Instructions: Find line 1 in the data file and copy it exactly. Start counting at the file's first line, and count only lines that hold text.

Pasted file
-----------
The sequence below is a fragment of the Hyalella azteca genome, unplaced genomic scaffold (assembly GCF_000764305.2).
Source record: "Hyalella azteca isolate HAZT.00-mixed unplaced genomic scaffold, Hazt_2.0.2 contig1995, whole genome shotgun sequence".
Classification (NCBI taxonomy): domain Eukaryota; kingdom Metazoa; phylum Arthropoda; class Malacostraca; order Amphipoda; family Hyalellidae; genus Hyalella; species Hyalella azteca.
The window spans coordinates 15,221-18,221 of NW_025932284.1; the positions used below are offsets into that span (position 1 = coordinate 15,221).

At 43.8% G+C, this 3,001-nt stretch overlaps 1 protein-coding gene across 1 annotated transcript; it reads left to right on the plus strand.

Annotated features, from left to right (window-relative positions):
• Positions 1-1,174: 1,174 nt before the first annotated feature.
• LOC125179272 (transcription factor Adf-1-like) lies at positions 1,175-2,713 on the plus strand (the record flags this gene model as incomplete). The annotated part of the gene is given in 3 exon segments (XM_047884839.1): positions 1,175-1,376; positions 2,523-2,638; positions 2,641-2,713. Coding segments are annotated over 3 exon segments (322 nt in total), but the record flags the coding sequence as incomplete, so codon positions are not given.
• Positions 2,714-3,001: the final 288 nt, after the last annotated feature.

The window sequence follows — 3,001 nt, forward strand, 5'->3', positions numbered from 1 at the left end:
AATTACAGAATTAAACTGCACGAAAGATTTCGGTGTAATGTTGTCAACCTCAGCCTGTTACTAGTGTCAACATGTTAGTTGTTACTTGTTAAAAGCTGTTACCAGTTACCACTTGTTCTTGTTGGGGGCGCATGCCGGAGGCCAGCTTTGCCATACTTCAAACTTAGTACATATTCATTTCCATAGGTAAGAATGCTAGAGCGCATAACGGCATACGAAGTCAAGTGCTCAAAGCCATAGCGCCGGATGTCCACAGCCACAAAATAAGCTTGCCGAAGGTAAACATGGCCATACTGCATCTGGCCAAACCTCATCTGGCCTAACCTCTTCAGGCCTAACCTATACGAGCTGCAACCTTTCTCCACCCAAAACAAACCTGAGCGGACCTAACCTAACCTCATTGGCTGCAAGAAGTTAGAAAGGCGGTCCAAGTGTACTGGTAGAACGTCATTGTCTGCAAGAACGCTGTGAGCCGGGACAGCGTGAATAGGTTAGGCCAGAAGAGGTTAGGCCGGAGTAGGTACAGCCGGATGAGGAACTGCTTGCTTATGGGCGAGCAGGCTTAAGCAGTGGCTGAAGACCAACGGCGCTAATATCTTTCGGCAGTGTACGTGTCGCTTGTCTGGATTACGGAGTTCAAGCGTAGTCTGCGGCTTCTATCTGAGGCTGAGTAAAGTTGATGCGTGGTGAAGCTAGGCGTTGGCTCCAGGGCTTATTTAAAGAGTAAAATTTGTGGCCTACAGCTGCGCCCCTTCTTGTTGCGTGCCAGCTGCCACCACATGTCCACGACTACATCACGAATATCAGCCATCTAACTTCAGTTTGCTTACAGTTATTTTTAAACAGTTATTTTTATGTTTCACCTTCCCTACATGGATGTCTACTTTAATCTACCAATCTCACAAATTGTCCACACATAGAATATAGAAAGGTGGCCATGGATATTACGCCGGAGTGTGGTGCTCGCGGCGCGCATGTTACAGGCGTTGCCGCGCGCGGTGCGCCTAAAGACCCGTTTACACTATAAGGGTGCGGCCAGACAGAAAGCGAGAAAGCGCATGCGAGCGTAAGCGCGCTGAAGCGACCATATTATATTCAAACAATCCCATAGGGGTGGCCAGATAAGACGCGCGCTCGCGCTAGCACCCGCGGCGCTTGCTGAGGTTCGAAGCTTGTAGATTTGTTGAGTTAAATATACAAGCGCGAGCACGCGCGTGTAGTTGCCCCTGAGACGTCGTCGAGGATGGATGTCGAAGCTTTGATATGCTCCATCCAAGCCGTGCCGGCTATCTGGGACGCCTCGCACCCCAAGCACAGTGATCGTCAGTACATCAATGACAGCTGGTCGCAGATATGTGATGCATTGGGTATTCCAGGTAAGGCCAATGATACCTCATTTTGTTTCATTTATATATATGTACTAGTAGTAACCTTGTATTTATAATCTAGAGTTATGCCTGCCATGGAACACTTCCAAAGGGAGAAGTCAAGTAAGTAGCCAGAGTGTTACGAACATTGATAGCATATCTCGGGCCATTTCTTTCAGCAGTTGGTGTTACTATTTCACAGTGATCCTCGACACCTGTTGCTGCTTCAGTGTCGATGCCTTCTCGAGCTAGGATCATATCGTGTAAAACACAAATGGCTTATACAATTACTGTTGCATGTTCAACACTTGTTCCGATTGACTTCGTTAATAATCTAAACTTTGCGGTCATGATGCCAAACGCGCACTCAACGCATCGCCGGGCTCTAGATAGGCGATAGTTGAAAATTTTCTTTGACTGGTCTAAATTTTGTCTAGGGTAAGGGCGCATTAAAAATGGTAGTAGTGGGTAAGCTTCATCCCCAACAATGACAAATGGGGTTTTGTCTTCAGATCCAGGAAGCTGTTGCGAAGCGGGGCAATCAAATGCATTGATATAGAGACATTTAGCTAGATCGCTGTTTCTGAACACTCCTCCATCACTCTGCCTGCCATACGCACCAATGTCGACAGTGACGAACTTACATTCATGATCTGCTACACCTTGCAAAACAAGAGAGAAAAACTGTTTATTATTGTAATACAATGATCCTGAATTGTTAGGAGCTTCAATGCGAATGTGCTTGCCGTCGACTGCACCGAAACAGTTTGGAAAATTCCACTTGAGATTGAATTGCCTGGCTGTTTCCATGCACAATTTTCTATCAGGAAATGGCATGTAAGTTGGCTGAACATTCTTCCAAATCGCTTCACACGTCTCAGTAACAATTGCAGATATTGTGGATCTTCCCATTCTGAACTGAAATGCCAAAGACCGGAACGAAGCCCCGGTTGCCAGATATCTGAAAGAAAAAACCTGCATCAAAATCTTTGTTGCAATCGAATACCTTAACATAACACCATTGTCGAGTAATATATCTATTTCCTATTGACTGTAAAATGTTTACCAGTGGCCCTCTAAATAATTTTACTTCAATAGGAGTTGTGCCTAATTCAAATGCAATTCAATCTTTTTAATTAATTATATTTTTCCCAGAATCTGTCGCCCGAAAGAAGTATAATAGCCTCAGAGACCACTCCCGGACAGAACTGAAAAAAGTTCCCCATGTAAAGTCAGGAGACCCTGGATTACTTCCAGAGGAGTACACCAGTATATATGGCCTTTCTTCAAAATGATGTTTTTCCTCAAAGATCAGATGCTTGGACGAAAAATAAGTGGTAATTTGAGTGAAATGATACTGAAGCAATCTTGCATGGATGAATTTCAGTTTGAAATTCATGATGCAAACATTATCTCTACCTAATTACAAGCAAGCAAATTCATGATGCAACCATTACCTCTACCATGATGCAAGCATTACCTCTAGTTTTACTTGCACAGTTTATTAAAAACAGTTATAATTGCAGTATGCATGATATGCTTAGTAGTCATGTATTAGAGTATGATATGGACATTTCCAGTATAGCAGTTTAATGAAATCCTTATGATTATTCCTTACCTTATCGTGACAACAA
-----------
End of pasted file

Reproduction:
The sequence below is a fragment of the Hyalella azteca genome, unplaced genomic scaffold (assembly GCF_000764305.2).